It is a tangled web the Republican Congress and the White House has woven; playing on what appears to be a common distrust of government they spent years vilifying a program with repetitive but nonsensical arguments such as the death panel provision, the taking of $500 billion out of Medicare, that the law was unconstitutional, a job killer and, recently, an erroneous explanation for healthcare premium increases. They got what they wanted; control of Congress and the White House based largely on the promise to repeal the law. Now, as we listen to Paul Ryan (R-WI-1) tell us how well the American Healthcare Act will meet our insurance needs, they have become that government not to be trusted and one that is serving to the special interests at the expense of the taxpayers, many who are poor.
Now they’re stuck. If they hadn’t used that law to attack Obama and Democrats in the run up to the elections between 2010 and 2016, if they realized the ACA had some easily fixable flaws, if they hadn’t hung their political hats on nonsense the insurance markets would be stabilized, people would be healthier and more productive, and Medicare would continue to be improved.
Those folks are now faced with thinking they have to make good on their promise and have provided a replacement that struggles to gain more than 17% approval from Americans. Why would Republicans want to take away basic coverage for those in need under Medicaid? Why would Republicans want to reduce the number of people with necessary insurance forcing them to expensive emergency room visits? Why would their constituents support such nonsense?
Haly Barbour come to mind.
In Mississippi if the legislature does not act on Medicaid the job is given to the governor. When that happened in the early 2000s Governor Barbour cut the service to 65,000 poor Mississippians. It was reported at the time that his reason was they didn’t earn it.
You have to wonder where that type of thinking comes from. Reagan highlighted a woman he called a welfare queen who, in fact, did game the system but not nearly to the extent that Reagan said. Barbour followed Reagan’s lead on that. Apparently it only takes one or a few examples to conclude that the whole idea of helping the poor is just a giveaway to lazy people.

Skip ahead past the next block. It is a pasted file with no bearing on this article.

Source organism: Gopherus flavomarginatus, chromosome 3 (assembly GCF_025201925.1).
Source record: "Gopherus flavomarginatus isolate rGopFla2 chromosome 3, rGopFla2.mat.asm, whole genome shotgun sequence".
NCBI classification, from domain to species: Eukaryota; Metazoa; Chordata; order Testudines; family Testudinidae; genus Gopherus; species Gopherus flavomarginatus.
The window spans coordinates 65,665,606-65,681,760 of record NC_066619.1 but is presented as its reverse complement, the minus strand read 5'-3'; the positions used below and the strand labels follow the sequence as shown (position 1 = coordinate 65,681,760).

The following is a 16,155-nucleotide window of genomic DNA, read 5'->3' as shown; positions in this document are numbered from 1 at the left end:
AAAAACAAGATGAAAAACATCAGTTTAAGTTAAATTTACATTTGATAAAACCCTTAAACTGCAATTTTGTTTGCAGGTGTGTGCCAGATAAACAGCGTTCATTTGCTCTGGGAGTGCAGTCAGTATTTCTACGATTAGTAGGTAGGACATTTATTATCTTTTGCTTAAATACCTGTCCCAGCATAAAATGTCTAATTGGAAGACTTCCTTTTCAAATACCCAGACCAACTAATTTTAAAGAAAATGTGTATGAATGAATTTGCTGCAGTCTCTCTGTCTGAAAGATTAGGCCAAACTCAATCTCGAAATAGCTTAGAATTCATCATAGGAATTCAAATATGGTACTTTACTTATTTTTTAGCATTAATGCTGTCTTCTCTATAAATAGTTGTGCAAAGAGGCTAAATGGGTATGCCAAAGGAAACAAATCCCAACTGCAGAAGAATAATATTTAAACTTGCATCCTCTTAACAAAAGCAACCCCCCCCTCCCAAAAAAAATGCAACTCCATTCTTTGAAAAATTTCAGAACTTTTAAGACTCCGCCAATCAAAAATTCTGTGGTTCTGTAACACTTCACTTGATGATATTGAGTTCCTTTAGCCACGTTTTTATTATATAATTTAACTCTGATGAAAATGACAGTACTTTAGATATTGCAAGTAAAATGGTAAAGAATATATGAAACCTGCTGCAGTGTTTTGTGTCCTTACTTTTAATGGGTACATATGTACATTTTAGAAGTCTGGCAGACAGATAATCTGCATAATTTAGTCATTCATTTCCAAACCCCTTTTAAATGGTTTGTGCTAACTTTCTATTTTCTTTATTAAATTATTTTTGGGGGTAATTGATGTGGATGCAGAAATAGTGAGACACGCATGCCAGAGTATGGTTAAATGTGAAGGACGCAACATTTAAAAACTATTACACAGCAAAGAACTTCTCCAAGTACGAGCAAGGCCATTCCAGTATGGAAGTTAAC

I lived once in a small town where the average age was 75 and the average income was $17,500. The $17,500 was a skewed number because some had done well enough in life. Most, though, had worked all their lives. Many retired without pensions or much in the bank so Medicare and Social Security was about it for them. Even among those ‘affluent’ residents their wealth and savings were destroyed by a major illness or, in the mid-2000’s the recession destroyed what little pensions they may have had.
It was easy for those outside of the town to say, ‘well, they didn’t plan their lives well. Why should my tax dollars go to them?’ Perhaps so but what is overlooked by those judging the poor is that not everyone come equipped with the intelligence and natural skills to do well and so they didn’t. No one could have predicted the loss of jobs and wealth the Great Recession brought upon us. But they worked all their lives, paid their taxes, many served in the military. They were all Americans doing the best they could. They obeyed the laws and were patriotic. But according to a conservative Congress their needs don’t count. As this congressional majority tries to get out of the jam they put themselves in they lean on the most vulnerable and justify that by using the simple sentence ‘they didn’t earn it’.